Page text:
In July, I’ve written about a young man with urinary condition. After seven surgeries, he was still unable to control his micturition. I’ve seen him again this week. He was scheduled to have his eighth surgical intervention, but at the last minute the American urologists decide not to do the surgery and refer him to a team of Haitian surgeons. This unforeseen change has sent him into an instant state of despair. Now he doesn’t know what to do. He’s not certain that the surgeons can succeed in his surgery. But he has no other option.
Here, in Haiti, it’s not a unique occurrence. Thousands of patients with complicated diseases or conditions face the same problem. The system, with a few exceptions if you can get to Cange or Pignon, is not fit to handle complex treatments, surgeries, or procedures. Resources, both human and physical, are scarce. Laboratories are barely equipped. Patients are being treated with no clear-cut diagnoses. Therefore, demanding surgeries and procedures are delayed or just put aside, and patients with challenging diseases and conditions are neglected or just ignored.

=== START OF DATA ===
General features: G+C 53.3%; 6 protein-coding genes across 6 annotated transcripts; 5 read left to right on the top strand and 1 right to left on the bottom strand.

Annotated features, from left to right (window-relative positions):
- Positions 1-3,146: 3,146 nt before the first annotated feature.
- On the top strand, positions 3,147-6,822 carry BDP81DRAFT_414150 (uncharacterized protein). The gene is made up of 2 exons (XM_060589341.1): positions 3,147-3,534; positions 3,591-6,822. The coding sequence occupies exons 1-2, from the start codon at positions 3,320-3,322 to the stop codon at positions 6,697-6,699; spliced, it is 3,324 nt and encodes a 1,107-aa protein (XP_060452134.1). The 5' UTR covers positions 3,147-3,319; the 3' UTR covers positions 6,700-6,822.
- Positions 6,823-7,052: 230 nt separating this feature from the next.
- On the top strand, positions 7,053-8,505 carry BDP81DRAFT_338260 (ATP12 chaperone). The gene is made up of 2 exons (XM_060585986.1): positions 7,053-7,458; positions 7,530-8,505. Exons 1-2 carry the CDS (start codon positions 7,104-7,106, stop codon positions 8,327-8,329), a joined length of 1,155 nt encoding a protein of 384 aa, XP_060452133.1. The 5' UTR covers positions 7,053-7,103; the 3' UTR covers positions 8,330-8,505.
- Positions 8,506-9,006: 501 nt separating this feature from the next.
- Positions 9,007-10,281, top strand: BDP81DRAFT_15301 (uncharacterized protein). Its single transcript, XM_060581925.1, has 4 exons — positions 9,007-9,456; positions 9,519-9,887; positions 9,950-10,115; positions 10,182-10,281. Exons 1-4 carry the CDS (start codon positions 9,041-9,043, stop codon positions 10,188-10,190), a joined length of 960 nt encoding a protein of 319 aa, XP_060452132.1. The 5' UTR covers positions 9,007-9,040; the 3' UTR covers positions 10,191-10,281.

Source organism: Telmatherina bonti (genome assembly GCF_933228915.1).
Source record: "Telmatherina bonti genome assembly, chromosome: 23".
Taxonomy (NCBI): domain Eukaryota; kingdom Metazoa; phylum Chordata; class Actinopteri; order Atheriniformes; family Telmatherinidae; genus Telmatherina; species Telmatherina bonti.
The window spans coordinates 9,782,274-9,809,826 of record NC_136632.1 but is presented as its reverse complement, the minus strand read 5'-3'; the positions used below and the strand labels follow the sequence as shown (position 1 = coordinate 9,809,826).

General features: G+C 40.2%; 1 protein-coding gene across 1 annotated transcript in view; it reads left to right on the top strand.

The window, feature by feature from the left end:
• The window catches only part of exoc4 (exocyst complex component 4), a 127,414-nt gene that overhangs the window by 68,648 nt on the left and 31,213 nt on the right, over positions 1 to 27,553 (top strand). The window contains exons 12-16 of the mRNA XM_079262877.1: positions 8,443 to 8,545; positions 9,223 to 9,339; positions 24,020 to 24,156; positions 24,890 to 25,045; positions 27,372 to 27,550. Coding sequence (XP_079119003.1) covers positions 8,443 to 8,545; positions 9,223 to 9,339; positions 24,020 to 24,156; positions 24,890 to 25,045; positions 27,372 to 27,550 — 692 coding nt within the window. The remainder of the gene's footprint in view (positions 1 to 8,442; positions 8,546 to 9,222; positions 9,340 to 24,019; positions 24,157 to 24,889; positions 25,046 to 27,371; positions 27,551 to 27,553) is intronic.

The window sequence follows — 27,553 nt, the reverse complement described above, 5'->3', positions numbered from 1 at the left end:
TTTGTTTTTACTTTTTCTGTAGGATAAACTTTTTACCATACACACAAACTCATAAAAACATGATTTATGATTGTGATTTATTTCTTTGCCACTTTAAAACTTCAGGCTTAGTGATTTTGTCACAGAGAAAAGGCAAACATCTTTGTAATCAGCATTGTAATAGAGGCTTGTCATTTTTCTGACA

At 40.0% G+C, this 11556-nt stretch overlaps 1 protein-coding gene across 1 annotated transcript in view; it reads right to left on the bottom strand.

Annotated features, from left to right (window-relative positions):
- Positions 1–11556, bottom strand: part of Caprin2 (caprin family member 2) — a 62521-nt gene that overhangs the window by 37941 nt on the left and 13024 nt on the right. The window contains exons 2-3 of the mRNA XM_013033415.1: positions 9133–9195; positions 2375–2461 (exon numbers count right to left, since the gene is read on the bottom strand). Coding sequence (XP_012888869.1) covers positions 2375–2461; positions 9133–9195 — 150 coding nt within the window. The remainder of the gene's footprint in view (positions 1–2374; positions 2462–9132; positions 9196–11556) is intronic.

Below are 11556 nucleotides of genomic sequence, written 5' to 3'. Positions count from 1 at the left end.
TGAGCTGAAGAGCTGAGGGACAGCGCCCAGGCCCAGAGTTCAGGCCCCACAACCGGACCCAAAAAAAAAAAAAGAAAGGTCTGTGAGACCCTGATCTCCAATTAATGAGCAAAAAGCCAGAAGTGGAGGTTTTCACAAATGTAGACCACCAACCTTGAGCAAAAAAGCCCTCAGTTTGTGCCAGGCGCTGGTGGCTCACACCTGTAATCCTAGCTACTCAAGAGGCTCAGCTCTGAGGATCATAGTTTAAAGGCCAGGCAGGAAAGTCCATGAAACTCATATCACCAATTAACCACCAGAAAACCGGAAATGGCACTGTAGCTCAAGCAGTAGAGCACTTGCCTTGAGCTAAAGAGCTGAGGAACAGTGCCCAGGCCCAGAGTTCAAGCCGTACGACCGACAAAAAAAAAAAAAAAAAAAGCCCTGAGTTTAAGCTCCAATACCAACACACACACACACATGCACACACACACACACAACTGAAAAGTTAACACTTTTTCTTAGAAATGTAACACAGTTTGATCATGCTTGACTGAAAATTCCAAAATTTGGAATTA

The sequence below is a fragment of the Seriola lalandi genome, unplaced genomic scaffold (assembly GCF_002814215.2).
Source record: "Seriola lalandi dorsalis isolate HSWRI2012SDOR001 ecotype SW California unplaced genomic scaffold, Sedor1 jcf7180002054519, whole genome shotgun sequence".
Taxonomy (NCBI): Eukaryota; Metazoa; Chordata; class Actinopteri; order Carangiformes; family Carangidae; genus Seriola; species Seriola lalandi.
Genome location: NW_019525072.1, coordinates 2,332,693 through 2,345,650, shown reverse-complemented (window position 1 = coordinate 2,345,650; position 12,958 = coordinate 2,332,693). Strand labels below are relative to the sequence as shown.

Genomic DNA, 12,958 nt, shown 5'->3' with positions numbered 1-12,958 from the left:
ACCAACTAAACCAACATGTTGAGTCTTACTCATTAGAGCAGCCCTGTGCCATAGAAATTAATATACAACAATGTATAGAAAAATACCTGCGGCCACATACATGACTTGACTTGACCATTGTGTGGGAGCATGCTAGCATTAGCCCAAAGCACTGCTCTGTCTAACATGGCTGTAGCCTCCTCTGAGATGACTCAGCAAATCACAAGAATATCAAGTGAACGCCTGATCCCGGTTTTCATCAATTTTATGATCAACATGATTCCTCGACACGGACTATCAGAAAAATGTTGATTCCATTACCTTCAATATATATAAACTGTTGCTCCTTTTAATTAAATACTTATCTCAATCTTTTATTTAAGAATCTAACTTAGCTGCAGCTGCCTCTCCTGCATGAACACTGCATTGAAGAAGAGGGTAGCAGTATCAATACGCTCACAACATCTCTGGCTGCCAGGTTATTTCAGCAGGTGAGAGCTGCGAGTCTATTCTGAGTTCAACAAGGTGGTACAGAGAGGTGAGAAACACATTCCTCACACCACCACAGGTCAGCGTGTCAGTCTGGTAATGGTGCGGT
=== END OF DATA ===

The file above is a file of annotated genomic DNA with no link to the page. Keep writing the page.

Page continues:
So, what should we do? That’s the million-dollar question. How can we modernize healthcare in Haiti, while making it affordable and accessible to all? We need willpower and resources. Willpower from a critical mass of influent Haitians and friends of Haiti, and resources from Haitians (through taxes) and friends of Haiti (through genuine assistance). We can do this, if we care enough for the people of Haiti.
My young friend, tonight, has still no control over his bladder. Unwillingly, he’ll wet his bed or his underwear before dawn. Then he’ll wake up tomorrow, get out of bed, dress up, and take on the streets, knocking on doors, asking for advice, looking for help, and searching for answers. Many call that resiliency. I’d call that faith. Only faith can sustain you as you’re stuck in the bottom of the pit. Only faith can make you look for light even in the midst of darkness. Only faith, and in my friend’s case, only Jesus.